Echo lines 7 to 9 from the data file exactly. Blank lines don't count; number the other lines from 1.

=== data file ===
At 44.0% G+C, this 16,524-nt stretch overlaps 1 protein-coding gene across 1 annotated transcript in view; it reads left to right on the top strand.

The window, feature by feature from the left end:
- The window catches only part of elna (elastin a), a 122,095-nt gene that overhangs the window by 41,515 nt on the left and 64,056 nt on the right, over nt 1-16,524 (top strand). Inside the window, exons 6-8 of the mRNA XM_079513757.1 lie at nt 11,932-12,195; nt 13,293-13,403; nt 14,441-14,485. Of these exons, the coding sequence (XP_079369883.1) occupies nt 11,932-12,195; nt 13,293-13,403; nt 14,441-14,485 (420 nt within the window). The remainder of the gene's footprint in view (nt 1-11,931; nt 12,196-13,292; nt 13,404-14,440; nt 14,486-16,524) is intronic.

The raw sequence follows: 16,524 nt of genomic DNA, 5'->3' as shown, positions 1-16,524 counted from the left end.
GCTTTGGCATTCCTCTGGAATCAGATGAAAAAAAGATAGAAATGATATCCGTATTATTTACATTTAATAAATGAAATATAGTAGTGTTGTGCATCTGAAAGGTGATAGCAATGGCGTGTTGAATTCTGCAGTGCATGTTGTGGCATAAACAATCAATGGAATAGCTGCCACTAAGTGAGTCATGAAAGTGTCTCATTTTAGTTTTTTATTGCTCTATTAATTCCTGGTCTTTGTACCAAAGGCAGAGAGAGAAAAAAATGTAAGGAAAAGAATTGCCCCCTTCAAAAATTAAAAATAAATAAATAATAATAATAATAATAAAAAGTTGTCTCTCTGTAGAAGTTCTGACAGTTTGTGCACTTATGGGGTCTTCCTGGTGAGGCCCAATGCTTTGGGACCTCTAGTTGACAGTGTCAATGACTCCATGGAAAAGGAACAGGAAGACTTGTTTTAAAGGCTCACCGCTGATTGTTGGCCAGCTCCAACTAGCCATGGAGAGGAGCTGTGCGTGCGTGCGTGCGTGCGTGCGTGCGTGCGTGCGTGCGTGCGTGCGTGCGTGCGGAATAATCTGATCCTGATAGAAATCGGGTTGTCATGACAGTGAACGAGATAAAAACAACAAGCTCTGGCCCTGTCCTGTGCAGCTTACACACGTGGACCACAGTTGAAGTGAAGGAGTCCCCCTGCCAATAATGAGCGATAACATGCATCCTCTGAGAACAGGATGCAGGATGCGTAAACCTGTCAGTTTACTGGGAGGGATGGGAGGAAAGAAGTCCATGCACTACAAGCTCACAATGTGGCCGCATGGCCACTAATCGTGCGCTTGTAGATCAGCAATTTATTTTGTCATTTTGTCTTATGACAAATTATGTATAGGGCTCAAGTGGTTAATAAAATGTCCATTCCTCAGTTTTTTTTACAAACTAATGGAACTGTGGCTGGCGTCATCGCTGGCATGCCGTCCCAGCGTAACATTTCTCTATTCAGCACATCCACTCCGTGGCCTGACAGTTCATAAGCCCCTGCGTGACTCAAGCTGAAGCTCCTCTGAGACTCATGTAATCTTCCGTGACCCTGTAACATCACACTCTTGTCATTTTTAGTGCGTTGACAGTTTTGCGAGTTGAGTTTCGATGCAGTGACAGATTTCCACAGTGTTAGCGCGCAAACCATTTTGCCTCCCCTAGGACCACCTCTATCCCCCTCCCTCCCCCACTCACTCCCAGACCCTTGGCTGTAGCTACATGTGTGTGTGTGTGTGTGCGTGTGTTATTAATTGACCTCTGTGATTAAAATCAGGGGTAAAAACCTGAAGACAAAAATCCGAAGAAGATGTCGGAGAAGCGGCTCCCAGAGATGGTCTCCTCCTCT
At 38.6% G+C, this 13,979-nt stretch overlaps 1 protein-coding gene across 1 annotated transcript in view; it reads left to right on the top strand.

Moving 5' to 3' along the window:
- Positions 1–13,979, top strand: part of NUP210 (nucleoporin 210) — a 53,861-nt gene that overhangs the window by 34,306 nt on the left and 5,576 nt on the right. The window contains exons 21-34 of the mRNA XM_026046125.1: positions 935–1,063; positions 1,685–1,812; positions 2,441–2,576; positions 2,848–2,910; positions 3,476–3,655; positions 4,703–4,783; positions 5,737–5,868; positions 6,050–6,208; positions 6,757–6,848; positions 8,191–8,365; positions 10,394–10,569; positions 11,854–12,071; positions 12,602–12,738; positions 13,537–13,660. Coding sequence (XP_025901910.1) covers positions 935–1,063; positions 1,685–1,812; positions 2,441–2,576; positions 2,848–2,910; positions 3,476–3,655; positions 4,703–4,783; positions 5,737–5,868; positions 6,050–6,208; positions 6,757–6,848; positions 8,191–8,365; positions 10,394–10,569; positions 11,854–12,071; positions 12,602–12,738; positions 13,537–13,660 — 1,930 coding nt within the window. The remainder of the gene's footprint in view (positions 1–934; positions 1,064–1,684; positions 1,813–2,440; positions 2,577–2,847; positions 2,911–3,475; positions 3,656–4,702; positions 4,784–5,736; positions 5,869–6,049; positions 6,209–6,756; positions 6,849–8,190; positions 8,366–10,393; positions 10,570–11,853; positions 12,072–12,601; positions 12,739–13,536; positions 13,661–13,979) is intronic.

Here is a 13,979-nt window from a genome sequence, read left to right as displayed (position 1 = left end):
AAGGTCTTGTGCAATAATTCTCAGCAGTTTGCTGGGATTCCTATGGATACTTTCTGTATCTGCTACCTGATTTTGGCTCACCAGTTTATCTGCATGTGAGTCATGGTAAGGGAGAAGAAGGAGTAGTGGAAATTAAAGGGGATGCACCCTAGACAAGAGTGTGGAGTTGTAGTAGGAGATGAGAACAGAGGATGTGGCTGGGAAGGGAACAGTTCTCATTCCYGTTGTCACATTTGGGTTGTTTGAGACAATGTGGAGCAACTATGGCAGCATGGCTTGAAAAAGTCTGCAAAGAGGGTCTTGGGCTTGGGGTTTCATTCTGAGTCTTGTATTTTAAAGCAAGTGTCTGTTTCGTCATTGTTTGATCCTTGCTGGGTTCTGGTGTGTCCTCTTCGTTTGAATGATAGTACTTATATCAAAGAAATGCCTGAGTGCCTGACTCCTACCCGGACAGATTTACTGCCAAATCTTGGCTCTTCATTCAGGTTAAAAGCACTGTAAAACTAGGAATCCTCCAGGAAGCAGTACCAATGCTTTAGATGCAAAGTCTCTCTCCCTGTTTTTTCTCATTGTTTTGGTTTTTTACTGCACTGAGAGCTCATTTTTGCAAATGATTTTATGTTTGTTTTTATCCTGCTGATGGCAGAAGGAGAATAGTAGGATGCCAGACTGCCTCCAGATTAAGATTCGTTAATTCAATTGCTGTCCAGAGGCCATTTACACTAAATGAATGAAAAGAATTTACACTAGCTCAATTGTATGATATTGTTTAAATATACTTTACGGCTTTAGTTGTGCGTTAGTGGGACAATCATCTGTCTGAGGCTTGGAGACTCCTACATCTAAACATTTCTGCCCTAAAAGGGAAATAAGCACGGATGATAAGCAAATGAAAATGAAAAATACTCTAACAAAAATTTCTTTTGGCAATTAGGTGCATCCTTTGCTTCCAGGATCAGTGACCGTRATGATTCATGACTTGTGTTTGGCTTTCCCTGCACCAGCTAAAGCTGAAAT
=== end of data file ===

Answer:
Moving 5' to 3' along the window:
- Positions 1–13,979, top strand: part of NUP210 (nucleoporin 210) — a 53,861-nt gene that overhangs the window by 34,306 nt on the left and 5,576 nt on the right. The window contains exons 21-34 of the mRNA XM_026046125.1: positions 935–1,063; positions 1,685–1,812; positions 2,441–2,576; positions 2,848–2,910; positions 3,476–3,655; positions 4,703–4,783; positions 5,737–5,868; positions 6,050–6,208; positions 6,757–6,848; positions 8,191–8,365; positions 10,394–10,569; positions 11,854–12,071; positions 12,602–12,738; positions 13,537–13,660. Coding sequence (XP_025901910.1) covers positions 935–1,063; positions 1,685–1,812; positions 2,441–2,576; positions 2,848–2,910; positions 3,476–3,655; positions 4,703–4,783; positions 5,737–5,868; positions 6,050–6,208; positions 6,757–6,848; positions 8,191–8,365; positions 10,394–10,569; positions 11,854–12,071; positions 12,602–12,738; positions 13,537–13,660 — 1,930 coding nt within the window. The remainder of the gene's footprint in view (positions 1–934; positions 1,064–1,684; positions 1,813–2,440; positions 2,577–2,847; positions 2,911–3,475; positions 3,656–4,702; positions 4,784–5,736; positions 5,869–6,049; positions 6,209–6,756; positions 6,849–8,190; positions 8,366–10,393; positions 10,570–11,853; positions 12,072–12,601; positions 12,739–13,536; positions 13,661–13,979) is intronic.

Here is a 13,979-nt window from a genome sequence, read left to right as displayed (position 1 = left end):